I spent some time tonight laying out the first hard ‘prototype’ of the display. I’m going to be putting it together on perfboard for now because I have all the through hole components, and doing a PCB would just be nonsense.
The IC sockets I have stand off the board about 1mm so I will be able to route all the signals underneath the chip which will keep things looking nice. I will also be running all the wire on the TOP side of the perfboard. This is a personal preference and not how most people do it.
The LED matrix will plug into a female header and cover all wiring and IC’s.
Hopefully I’ll be able to start wiring it up tomorrow.
The library to control the screen is almost finished. If you’re looking closely, you will notice an Adafruit DS1307 development board getting ready to be used.. Once I find a suitable coin cell battery, this thing will be useful.. A clock! After this i’m going to work on creating a prototype board to package this thing up a little nicer.. I think this thing needs a Conway’s Game of Life implementation as well.. That could be the startup routine? So many options!
Creating the MatrixLED Library
When I started writing the MatrixLED library I had ZERO preconceived notions about how it should be implemented. I just started coding some stuff to get it to do some other stuff. I ended up creating a 128 byte buffer that allowed me to store and manipulate 16 ‘frames’ (8 bytes per frame * 16 frames = 128 bytes).
This worked and was very easy to implement but it was rather bloated. I would take in an ASCII string, look up the equivalent ‘frame’ for each character and write those 8 bytes to the buffer. The actual screen was mapped to the first 8 bytes of the buffer. This means I needed to keep track of how big the buffer had grown and resize my manipulations accordingly. I started thinking about how I could do this in place and realized it was possible without an external buffer. I rewrote the code and have made some decent progress.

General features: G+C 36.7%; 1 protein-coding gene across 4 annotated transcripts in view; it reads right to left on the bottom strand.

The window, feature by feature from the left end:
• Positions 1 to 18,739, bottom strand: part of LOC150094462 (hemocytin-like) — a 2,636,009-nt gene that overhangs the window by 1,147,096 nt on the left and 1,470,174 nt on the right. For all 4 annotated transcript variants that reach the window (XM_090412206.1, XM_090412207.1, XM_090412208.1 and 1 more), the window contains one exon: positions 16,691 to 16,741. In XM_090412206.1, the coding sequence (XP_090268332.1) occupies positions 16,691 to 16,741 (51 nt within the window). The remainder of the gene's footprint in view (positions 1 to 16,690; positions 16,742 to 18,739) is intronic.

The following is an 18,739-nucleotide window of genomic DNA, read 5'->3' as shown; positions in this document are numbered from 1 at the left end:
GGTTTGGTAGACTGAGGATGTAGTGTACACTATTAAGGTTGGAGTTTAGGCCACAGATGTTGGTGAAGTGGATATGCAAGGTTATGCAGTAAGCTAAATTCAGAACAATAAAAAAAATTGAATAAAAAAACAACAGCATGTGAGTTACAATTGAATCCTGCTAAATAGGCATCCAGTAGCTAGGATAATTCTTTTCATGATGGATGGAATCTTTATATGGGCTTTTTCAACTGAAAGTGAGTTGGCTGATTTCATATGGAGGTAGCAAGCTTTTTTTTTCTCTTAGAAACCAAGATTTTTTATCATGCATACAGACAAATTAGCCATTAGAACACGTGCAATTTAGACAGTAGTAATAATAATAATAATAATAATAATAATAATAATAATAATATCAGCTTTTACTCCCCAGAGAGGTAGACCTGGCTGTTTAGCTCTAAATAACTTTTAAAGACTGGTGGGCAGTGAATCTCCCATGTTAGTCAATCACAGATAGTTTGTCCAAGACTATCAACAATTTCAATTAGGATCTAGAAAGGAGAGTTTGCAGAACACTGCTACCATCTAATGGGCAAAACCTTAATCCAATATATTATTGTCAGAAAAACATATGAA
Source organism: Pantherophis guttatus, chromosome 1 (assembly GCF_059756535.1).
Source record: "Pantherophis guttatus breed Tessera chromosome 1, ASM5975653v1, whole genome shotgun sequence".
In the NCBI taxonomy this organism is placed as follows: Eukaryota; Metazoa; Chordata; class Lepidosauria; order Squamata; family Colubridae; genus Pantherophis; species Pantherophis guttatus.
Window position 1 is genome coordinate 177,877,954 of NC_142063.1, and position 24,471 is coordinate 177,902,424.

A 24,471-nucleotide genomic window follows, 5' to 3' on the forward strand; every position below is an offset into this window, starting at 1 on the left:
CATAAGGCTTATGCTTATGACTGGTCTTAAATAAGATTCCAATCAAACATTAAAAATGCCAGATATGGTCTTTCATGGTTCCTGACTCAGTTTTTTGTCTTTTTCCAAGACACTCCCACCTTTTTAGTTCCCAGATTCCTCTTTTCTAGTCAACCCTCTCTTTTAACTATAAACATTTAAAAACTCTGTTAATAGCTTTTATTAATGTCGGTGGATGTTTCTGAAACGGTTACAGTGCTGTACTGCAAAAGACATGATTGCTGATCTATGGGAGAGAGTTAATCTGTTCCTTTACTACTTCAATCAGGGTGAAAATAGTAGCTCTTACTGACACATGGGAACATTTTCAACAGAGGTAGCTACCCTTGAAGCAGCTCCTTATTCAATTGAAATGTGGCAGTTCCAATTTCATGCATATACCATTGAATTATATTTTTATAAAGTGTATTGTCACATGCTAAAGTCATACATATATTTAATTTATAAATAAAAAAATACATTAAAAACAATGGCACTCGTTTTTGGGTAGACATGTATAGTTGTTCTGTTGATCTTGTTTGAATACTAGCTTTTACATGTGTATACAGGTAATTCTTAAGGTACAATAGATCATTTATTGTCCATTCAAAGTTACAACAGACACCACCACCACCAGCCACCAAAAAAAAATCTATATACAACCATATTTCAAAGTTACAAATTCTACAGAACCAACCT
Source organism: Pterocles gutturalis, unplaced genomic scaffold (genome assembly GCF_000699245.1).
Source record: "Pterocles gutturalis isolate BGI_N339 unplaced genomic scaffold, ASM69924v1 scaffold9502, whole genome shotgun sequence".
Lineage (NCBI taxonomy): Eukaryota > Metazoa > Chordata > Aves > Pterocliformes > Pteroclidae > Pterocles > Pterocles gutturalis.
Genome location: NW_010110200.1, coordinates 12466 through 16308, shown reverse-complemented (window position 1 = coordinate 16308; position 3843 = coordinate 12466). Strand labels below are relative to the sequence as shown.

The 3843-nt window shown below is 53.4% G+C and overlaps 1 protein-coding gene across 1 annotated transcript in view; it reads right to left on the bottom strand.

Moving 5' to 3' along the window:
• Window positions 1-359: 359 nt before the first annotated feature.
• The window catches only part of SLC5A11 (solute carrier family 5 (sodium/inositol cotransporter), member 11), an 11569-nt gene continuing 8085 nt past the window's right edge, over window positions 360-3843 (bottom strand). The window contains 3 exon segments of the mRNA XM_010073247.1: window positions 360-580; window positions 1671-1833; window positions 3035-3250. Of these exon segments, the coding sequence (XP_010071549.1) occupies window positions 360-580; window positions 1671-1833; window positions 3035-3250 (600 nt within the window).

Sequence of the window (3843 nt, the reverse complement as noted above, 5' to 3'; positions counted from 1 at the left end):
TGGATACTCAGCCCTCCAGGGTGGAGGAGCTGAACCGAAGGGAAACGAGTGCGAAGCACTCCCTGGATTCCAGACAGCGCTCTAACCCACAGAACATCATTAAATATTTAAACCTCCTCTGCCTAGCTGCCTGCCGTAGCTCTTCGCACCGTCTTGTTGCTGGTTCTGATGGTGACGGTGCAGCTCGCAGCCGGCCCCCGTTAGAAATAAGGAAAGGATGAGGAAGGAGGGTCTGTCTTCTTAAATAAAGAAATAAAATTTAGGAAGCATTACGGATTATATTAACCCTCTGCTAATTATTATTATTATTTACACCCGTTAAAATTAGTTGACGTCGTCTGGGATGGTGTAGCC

As of right now there is an 8 byte screen buffer that is mapped directly to the matrix. There is no shifting of data into the ‘screen’ area. This frees up space and cpu cycles. I’m not convinced that I will be able to implement all of the features I want without some type of scratchpad, but at least I can add one later if I need to.
I’m going to spend some time tomorrow polishing up the marquee function, and start working on some user input.. My goal is to be able to move a pixel around the screen by the end of tomorrow.
Videos will follow.
Be aware, the second link has not been tidied up.. It works completely tho so that is why it remains the master branch.
Worked on the code a bit more. Eliminated the ghosting and tidied up the buffer and display method. Decided to implement a marquee effect. For now it only rotates the active portion of the display but ill work on applying it to the full buffer. It’s kind of nice to work on a project for an hour here and there with no deadlines!
Wrote a quick and dirty Excel VBS sheet that lets me create the fonts and graphics for the display. This should quicken the tedious work and allow me to focus on algorithm instead of drawing out everything by hand and converting to machine speak.
Going to take a break from this project for a bit.. Homework is calling my name.
Display is pretty much finalized. It’s a bit over-engineered due to the fact that I’m only using parts on hand, and I don’t want to burn up the MinimusAVR board that i’m using. If I can find a suitable shift register, I’ll implement a serial protocol but for now I’m just dumping the columns to the register. A shift register would also allow me to utilize the green LED’s as well.. Meh, more code.. One day.
I have a slight ghosting issue but the display code is so simple I don’t want to mess with it. The problem is that I’m using a 4017 to scan the rows and I haven’t implemented a way to ‘turn it off’ for the next byte of data.. Once again, more code for another day.
Discomfort to those who ruin the curve.